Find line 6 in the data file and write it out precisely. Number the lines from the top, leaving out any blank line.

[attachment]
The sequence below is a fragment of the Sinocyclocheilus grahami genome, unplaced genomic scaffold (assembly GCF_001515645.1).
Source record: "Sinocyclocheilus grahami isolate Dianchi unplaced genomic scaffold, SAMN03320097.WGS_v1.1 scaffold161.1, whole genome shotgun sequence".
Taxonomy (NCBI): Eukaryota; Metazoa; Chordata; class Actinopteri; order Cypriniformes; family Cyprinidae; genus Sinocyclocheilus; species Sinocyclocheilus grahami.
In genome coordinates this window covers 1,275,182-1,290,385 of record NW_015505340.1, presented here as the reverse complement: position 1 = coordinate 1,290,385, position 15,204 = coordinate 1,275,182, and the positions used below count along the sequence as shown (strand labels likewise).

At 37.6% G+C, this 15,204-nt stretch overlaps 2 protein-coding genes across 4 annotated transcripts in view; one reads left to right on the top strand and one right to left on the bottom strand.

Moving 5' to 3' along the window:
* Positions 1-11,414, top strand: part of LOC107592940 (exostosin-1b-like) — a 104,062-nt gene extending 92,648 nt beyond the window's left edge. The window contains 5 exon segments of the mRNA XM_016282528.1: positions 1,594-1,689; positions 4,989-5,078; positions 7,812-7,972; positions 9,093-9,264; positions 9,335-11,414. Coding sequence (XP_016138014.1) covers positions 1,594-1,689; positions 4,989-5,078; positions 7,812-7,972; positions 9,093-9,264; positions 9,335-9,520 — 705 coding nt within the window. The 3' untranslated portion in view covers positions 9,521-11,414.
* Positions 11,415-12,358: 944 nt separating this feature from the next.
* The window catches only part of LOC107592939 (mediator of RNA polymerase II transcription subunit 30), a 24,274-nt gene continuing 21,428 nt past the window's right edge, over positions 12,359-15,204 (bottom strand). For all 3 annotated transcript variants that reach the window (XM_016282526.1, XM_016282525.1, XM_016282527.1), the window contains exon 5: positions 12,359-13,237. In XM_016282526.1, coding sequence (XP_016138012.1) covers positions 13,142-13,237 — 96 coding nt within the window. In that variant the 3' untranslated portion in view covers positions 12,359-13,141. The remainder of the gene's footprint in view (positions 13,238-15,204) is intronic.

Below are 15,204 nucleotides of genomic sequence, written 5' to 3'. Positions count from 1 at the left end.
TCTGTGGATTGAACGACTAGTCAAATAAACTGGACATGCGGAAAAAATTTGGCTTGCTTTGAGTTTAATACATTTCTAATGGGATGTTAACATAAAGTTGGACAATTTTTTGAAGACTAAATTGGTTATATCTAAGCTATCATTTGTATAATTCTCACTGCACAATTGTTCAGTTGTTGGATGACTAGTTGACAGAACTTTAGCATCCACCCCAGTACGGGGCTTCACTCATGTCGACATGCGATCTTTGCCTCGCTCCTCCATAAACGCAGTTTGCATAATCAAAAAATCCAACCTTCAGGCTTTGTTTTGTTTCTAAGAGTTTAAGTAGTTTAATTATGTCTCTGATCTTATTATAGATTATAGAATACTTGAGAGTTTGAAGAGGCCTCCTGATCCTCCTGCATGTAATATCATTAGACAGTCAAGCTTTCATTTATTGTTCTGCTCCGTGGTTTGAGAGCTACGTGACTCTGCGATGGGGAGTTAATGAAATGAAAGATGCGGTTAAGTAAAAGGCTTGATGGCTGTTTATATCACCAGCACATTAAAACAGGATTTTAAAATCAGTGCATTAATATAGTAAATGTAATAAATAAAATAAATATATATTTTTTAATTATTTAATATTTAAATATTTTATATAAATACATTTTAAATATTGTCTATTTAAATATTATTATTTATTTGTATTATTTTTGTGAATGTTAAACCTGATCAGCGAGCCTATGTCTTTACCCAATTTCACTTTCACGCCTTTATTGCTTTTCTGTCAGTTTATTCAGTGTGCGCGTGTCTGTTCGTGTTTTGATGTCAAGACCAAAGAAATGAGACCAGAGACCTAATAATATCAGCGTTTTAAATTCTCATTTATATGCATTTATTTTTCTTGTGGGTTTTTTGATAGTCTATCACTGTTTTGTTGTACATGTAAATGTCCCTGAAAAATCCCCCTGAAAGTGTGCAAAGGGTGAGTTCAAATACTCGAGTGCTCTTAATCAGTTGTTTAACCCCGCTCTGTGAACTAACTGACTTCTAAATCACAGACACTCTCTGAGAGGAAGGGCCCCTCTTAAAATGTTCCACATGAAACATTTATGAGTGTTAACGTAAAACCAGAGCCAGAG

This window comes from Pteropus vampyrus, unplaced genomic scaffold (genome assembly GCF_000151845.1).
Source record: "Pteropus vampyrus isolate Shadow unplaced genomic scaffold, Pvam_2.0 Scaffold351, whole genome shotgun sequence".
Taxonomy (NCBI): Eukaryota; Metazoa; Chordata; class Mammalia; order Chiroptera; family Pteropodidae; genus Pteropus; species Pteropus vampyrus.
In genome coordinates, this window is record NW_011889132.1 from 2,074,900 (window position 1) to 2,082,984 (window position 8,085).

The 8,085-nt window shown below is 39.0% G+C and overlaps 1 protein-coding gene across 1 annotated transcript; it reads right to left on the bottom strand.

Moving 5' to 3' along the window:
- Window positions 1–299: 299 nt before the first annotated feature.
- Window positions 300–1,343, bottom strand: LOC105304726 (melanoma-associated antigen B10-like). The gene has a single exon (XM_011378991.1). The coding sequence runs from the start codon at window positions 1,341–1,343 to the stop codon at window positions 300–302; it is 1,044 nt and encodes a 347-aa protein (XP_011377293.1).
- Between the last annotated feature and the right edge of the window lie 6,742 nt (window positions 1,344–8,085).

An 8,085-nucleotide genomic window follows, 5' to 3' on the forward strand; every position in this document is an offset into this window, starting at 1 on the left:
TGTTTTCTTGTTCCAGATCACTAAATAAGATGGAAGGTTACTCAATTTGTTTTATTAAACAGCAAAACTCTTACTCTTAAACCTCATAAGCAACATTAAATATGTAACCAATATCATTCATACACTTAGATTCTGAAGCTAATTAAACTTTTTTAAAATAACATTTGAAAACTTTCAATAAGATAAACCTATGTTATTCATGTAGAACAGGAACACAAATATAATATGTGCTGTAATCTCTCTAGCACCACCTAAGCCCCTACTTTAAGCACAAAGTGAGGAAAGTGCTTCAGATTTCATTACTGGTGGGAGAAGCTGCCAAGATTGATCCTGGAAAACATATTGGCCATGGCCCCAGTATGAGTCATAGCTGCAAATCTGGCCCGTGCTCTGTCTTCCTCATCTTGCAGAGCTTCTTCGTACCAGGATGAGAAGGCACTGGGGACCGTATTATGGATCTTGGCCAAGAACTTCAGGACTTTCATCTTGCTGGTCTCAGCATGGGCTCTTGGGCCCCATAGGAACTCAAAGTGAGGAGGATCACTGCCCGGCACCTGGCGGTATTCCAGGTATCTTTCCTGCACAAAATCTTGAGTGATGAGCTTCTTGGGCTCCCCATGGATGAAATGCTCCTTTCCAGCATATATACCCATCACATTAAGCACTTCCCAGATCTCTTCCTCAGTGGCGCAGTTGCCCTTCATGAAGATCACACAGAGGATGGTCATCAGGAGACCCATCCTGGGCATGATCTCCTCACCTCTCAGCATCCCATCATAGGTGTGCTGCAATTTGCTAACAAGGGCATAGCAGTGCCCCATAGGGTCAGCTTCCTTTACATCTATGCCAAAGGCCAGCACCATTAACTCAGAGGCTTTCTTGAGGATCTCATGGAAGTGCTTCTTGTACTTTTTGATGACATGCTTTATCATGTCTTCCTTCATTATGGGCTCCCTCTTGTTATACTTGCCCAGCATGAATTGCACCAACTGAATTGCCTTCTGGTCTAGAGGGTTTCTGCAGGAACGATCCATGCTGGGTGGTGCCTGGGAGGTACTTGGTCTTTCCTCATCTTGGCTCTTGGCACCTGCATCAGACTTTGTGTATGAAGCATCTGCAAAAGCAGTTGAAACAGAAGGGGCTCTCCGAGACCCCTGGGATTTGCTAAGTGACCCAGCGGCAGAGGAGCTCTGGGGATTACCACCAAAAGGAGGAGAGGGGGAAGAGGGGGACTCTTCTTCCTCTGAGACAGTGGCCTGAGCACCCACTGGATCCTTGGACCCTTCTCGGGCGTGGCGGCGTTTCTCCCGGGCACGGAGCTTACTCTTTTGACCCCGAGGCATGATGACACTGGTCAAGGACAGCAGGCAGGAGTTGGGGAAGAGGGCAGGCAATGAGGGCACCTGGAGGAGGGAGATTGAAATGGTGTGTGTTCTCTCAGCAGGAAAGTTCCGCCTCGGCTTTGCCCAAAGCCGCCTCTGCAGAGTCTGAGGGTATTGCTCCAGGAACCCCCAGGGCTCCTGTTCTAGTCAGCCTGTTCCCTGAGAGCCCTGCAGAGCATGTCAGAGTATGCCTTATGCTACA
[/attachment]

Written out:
Moving 5' to 3' along the window: